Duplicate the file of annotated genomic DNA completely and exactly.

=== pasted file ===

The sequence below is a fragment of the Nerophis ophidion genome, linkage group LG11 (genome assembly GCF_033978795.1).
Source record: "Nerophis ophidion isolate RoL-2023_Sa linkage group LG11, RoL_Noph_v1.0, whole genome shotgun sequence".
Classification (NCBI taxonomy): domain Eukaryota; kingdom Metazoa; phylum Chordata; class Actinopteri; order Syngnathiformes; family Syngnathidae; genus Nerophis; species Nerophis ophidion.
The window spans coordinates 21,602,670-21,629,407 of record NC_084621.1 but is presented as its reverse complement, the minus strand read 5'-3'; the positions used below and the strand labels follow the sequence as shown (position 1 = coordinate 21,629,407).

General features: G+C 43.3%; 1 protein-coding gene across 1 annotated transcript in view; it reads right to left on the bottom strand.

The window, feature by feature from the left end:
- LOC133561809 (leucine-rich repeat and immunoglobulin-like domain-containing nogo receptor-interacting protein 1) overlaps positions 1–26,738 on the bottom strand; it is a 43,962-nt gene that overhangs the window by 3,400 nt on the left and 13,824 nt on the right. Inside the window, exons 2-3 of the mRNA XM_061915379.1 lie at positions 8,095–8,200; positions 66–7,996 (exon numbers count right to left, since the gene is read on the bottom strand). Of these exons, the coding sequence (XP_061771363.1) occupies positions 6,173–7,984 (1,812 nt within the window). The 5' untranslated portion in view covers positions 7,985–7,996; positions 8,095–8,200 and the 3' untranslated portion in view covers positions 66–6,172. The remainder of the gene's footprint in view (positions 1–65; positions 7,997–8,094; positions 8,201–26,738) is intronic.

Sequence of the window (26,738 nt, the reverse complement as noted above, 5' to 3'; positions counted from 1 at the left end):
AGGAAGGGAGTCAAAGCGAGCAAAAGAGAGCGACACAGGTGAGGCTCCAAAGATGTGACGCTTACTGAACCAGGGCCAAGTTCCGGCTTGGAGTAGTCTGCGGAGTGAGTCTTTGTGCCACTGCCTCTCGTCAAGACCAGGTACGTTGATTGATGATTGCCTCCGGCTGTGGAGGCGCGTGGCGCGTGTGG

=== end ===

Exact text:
The sequence below is a fragment of the Nerophis ophidion genome, linkage group LG11 (genome assembly GCF_033978795.1).
Source record: "Nerophis ophidion isolate RoL-2023_Sa linkage group LG11, RoL_Noph_v1.0, whole genome shotgun sequence".
Classification (NCBI taxonomy): domain Eukaryota; kingdom Metazoa; phylum Chordata; class Actinopteri; order Syngnathiformes; family Syngnathidae; genus Nerophis; species Nerophis ophidion.
The window spans coordinates 21,602,670-21,629,407 of record NC_084621.1 but is presented as its reverse complement, the minus strand read 5'-3'; the positions used below and the strand labels follow the sequence as shown (position 1 = coordinate 21,629,407).

General features: G+C 43.3%; 1 protein-coding gene across 1 annotated transcript in view; it reads right to left on the bottom strand.

The window, feature by feature from the left end:
- LOC133561809 (leucine-rich repeat and immunoglobulin-like domain-containing nogo receptor-interacting protein 1) overlaps positions 1–26,738 on the bottom strand; it is a 43,962-nt gene that overhangs the window by 3,400 nt on the left and 13,824 nt on the right. Inside the window, exons 2-3 of the mRNA XM_061915379.1 lie at positions 8,095–8,200; positions 66–7,996 (exon numbers count right to left, since the gene is read on the bottom strand). Of these exons, the coding sequence (XP_061771363.1) occupies positions 6,173–7,984 (1,812 nt within the window). The 5' untranslated portion in view covers positions 7,985–7,996; positions 8,095–8,200 and the 3' untranslated portion in view covers positions 66–6,172. The remainder of the gene's footprint in view (positions 1–65; positions 7,997–8,094; positions 8,201–26,738) is intronic.

Sequence of the window (26,738 nt, the reverse complement as noted above, 5' to 3'; positions counted from 1 at the left end):
AGGAAGGGAGTCAAAGCGAGCAAAAGAGAGCGACACAGGTGAGGCTCCAAAGATGTGACGCTTACTGAACCAGGGCCAAGTTCCGGCTTGGAGTAGTCTGCGGAGTGAGTCTTTGTGCCACTGCCTCTCGTCAAGACCAGGTACGTTGATTGATGATTGCCTCCGGCTGTGGAGGCGCGTGGCGCGTGTGG